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From Pawn to Player: Rethinking Sansa XIII


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From Greek Egg to Roman Chicken and Beyond: Evolution of the Myth

And what inspired this legend? There is no doubt about Apuleius’ authorship of The Golden Ass, but the storyline might not be his own. There are various hypotheses about his sources of inspiration:

It was taken from a still extant Greek novel
The Ass
, ascribed to satirist Lucian of Samosata (Maria Tatar’s theory), but probably the work of an anonymous writer scholars refer to as Pseudo-Lucian, and this is based upon
The Metamorphoses
by Lucius of Patrae. Apuleius greatly improved it, cutting down one or two of the scenes of the original and then enlarged it with an abundance of enjoyable stories of love, sorcery, jests, and outlaws, that probably belonged to earlier works from Greek and Roman literature now sadly lost. (Graham Anderson’s theory).

It was a very ancient folktale Apuleius heard or read and elaborated on his own. (Louis Purser’s theory).

Apuleius may have introduced Eros and Psyche in a contemporary folktale because there’s no proof of earlier versions of this specific myth before him (Michael Grant’s theory).

It was a popular current folktale already furnished with mythological elements that Apuleius related, and no earlier renditions of this myth have anything in common with his writings (Jan-Öjvind Swahn’s theory).

It was derived from an oral story Apuleius was familiar with (Alex Scobie’s theory)

It was an adaptation by Apuleius of an old Oriental tale, most probably Egyptian (Richard Reitzenstein’s theory), or a Greek story derived from Indian sources (Jerry Griswold’s theory).

It was the result of a dream experience in which a woman dreamt she’d been married to a supernatural male until her happiness is shattered when she breaks a promise or a taboo. It might have been the core storyline in the original that inspired all later renditions (Ernest Tegethoff’s theory).

It has religious origins, either Psyche alone was a goddess or both she and Cupid were gods from the ancient Persian religion (Karl Kerenyi’s theory), or she’s a version of the myth of goddess Isis (Reinhold Merkelbach’s theory).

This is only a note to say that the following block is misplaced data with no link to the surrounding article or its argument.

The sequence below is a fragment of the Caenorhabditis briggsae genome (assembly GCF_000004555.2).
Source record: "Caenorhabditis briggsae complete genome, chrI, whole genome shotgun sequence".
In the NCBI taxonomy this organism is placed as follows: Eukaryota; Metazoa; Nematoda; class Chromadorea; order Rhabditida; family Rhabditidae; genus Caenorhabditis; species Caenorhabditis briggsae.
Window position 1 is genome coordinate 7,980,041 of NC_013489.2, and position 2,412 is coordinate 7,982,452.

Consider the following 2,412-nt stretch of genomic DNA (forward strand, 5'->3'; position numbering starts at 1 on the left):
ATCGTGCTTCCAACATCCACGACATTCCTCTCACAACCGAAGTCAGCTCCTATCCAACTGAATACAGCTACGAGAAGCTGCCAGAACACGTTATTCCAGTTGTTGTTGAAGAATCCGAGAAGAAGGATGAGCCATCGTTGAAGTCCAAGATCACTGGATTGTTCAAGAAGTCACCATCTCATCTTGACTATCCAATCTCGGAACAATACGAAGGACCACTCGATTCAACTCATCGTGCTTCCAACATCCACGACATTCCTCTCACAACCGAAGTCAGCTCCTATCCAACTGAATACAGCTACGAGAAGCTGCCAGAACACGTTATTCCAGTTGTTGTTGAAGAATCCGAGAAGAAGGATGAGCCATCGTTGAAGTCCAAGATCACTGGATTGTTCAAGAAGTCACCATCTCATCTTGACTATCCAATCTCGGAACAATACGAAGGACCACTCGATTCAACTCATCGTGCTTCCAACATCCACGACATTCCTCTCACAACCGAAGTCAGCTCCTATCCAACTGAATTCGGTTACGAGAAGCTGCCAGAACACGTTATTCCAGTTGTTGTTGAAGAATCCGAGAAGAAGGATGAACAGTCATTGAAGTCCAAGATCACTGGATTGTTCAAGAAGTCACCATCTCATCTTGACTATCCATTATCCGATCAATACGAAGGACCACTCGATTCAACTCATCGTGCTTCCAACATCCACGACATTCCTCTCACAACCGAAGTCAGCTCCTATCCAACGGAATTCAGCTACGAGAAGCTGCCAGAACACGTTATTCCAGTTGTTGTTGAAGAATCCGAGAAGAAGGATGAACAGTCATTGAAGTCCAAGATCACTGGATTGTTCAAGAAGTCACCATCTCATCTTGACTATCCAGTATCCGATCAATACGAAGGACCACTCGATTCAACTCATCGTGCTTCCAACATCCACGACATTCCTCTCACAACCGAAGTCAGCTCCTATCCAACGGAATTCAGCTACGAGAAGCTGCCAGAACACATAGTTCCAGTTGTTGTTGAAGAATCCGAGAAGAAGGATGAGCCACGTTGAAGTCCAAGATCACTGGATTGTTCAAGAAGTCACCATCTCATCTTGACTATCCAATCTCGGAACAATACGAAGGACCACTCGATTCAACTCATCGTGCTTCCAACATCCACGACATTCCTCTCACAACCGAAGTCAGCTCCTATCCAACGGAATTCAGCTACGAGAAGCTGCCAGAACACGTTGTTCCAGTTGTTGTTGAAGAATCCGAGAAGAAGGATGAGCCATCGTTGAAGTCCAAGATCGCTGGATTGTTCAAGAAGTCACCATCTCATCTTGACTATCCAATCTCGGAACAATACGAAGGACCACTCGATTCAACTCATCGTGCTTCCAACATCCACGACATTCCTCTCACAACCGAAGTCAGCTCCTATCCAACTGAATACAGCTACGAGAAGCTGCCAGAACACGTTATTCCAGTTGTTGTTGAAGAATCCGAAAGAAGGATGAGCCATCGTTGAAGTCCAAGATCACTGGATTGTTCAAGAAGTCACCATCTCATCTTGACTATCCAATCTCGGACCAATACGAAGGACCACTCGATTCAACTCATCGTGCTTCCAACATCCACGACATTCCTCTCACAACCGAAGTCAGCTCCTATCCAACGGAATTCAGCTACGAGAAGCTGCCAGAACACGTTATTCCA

Artistic representations from as far back as the 4
century B.C. prove that Eros and Psyche were popular mythical figures, but they don’t show any narrative similar to Apuleius’ version, which is quite different (Carl Schlam’s theory).

There’s no way of knowing where and when this tale originated, and neither if it appeared first in oral or written form, so it’s up for debate (Stith Thompson’s theory).

Whichever the inspiration for his plot was, we can assert that Apuleius’
Cupid and Psyche
has endured the test of time better than many other myths from Classical Antiquity, which attests to its importance as a philosophical allegory of the progress of the rational soul towards intellectual love, in the words of Robert Graves. Unlike many Greco-Roman tales that have unfortunately disappeared or have changed too greatly over the ages, this was preserved in its original version to this day, and the first attempt at interpreting it, made by Fulgentius circa the 5
century B.C., has been preserved as well
. Translations from the extinct Latin tongue into the language of the common folk appeared in the Renaissance: the Spanish translation by Diego López de Cortegana in 1513, and the English translation by William Adlington in 1566 were the first, and both played a double role: firstly, these translations served as a stimulus for writers to compose their own versions, and soon poetical and theatrical renditions of
Eros and Psyche
were published across Europe, and the fashion went on thanks to later English writers who turned to classical sources for inspiration. According to Stith Thompson, one of the scholars who developed the
Aarne-Thompson Tale Type Index
, there are fifteen variants of Eros and Psyche’s story in existence; and most retellings follow the Roman plotline closely. They can be divided in four groups to see how much they’ve deviated from Apuleius’ text:

century retellings (Milton, Harvey, etc.):

Cupid and Psyche have twin sons instead of a daughter.

Tragic ending: Psyche does not find Cupid again, at least not here on Earth.

2. 17th and 18th century retellings (Corneille, Molière, Racine, La Fontaine, etc.):

Psyche has two suitors who are killed by Cupid.

Her sister’s names are Aglaura and Cidippe, a thing Apuleius doesn’t mention.

Cupid fell in love when he shot himself willingly. Apuleius doesn’t tell how it happened.

The oil from the lamp fell not on Cupid’s shoulder but his cheek, thus burning one side of his face.

Psyche’s pregnancy and quest for her husband are omitted.

They omit all Psyche’s tasks but the fourth.

3. 19th century retellings (Tighe, Bridges, Keats):

Psyche is from Crete; the Roman tale says nothing about her city of birth.

One version omits that Psyche is worshipped for her beauty.

The beast the oracle prophesied would be Psyche’s husband is a dragon.